Local men are advised on prostate enlargement, following announcement about HM the King’s forthcoming treatment

Following the announcement by Buckingham Palace that His Majesty the King is to undergo his treatment today (Friday 26 January) for an enlarged prostate, men in Bedfordshire, Luton and Milton Keynes have been reminded that there are numerous sources of advice available.

Searches on nhs.uk for information on prostate health increased by over one thousand percent in the days following the Palace’s disclosure of His Majesty’s diagnosis.

Now, local doctors have reminded men that there’s no need to worry or be embarrassed at asking your GP for advice.

Dr Sanhita Chakrabarti, deputy chief medical director at Bedfordshire, Luton and Milton Keynes Integrated Care Board, said:

“Benign prostate enlargement is common in men over the age of 50, and as many as 70-80% of men over the age of 75 may have an enlarged prostate.

“Many men worry unnecessarily that having an enlarged prostate means they have an increased risk of developing prostate cancer, but this isn’t the case.  Help is available and there are a number of tests that can be done to rule out cancer.

“The symptoms of an enlarged prostate can be considerably improved by visiting your GP, taking medication, and making lifestyle changes and, for most men, there is no need for an operation.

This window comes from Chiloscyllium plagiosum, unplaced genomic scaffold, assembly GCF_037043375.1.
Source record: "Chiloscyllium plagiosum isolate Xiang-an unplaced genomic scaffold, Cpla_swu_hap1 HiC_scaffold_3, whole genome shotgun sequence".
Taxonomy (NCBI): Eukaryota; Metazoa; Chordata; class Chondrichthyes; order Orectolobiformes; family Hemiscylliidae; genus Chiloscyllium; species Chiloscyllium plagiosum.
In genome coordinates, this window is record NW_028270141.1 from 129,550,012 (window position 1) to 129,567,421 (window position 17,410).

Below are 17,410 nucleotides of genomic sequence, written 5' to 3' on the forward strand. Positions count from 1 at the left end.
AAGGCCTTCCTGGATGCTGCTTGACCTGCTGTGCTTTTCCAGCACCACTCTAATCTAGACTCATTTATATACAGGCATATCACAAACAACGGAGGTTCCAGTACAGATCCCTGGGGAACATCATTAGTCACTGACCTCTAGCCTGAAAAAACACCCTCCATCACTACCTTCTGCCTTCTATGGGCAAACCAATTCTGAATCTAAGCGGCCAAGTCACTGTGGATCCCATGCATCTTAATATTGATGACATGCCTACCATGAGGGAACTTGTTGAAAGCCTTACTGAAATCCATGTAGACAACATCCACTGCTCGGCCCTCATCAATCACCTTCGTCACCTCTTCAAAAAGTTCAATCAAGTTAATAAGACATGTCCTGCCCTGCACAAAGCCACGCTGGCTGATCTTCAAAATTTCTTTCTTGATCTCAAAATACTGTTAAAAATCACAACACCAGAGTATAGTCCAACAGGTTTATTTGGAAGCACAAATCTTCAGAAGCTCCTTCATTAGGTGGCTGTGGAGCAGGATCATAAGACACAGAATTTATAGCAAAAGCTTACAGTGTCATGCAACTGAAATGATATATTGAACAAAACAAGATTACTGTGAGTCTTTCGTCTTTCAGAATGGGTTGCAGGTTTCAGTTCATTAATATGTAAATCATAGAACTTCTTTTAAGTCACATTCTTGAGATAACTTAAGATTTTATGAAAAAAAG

“If you have questions about your individual circumstances which the NHS website can’t answer, make an appointment to speak to your GP.  Your GP will have seen it all before, so there’s no need to feel embarrassed.”

The prostate enlargement page provides information on the symptoms, diagnosis and treatment of benign prostate enlargement, a condition that can affect urination.  It details the side effects of having an enlarged prostate, such as difficulty or needing to pee frequently, and offers advice on treating mild symptoms by cutting down on caffeine, alcohol, fizzy drinks and artificial sweeteners, exercising regularly and limiting fluid intake before bedtime.

Men of Black African and Black Caribbean heritage are around twice as likely to get prostate cancer as the population as a whole, and localized work is in progress to encourage men from those backgrounds to come forward to identify their risk.


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